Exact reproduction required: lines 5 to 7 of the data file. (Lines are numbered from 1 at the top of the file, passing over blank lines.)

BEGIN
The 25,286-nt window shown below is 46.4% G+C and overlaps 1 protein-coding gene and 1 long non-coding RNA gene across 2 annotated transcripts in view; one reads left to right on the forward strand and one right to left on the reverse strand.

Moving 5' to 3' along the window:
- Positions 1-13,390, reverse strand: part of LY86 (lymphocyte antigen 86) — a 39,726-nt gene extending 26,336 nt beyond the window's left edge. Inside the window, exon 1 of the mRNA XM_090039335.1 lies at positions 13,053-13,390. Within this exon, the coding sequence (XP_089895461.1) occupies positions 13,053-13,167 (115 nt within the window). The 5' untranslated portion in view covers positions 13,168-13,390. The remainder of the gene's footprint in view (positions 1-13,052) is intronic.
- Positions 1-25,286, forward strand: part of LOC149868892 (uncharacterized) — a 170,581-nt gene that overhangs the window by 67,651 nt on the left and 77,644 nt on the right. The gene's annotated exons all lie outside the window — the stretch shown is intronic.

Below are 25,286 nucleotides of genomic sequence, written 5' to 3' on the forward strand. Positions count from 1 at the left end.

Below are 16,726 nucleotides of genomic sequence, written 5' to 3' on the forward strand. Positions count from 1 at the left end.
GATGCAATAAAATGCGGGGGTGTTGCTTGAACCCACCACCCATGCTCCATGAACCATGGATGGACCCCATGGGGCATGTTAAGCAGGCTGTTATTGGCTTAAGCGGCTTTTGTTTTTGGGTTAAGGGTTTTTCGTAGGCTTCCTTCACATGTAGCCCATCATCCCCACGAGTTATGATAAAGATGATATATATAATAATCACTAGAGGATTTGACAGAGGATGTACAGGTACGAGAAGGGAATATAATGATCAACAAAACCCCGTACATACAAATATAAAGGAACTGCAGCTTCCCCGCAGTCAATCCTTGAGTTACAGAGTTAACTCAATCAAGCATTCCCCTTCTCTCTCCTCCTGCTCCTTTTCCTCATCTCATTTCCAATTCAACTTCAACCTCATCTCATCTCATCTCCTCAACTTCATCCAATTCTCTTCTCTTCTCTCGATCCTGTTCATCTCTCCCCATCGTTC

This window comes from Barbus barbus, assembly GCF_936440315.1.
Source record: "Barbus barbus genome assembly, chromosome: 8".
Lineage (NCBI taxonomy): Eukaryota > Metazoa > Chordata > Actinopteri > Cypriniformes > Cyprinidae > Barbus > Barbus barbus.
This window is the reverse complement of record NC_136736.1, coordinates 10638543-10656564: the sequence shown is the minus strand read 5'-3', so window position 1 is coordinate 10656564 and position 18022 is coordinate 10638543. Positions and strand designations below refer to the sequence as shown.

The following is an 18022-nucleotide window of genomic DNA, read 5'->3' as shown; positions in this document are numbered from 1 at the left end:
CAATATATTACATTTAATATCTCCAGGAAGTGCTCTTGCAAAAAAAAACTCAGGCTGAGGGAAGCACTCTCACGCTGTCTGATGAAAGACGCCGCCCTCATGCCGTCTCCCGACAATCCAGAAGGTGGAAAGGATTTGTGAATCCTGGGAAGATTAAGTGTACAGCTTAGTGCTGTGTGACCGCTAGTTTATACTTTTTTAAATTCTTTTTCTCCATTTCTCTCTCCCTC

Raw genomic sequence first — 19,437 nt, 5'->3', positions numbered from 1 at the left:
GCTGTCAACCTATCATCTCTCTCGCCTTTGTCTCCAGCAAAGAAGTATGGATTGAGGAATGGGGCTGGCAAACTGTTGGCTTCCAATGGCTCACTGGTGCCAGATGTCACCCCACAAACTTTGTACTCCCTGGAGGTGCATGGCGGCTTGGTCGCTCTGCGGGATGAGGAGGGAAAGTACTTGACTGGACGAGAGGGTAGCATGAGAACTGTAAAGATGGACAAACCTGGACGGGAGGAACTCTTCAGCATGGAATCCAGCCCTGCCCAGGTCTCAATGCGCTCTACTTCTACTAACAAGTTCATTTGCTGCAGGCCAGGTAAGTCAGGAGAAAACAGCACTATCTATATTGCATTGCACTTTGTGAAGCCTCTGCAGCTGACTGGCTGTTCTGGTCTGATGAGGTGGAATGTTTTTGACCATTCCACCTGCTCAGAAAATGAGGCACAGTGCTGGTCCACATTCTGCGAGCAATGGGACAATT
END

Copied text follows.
Below are 25,286 nucleotides of genomic sequence, written 5' to 3' on the forward strand. Positions count from 1 at the left end.

Below are 16,726 nucleotides of genomic sequence, written 5' to 3' on the forward strand. Positions count from 1 at the left end.
GATGCAATAAAATGCGGGGGTGTTGCTTGAACCCACCACCCATGCTCCATGAACCATGGATGGACCCCATGGGGCATGTTAAGCAGGCTGTTATTGGCTTAAGCGGCTTTTGTTTTTGGGTTAAGGGTTTTTCGTAGGCTTCCTTCACATGTAGCCCATCATCCCCACGAGTTATGATAAAGATGATATATATAATAATCACTAGAGGATTTGACAGAGGATGTACAGGTACGAGAAGGGAATATAATGATCAACAAAACCCCGTACATACAAATATAAAGGAACTGCAGCTTCCCCGCAGTCAATCCTTGAGTTACAGAGTTAACTCAATCAAGCATTCCCCTTCTCTCTCCTCCTGCTCCTTTTCCTCATCTCATTTCCAATTCAACTTCAACCTCATCTCATCTCATCTCCTCAACTTCATCCAATTCTCTTCTCTTCTCTCGATCCTGTTCATCTCTCCCCATCGTTC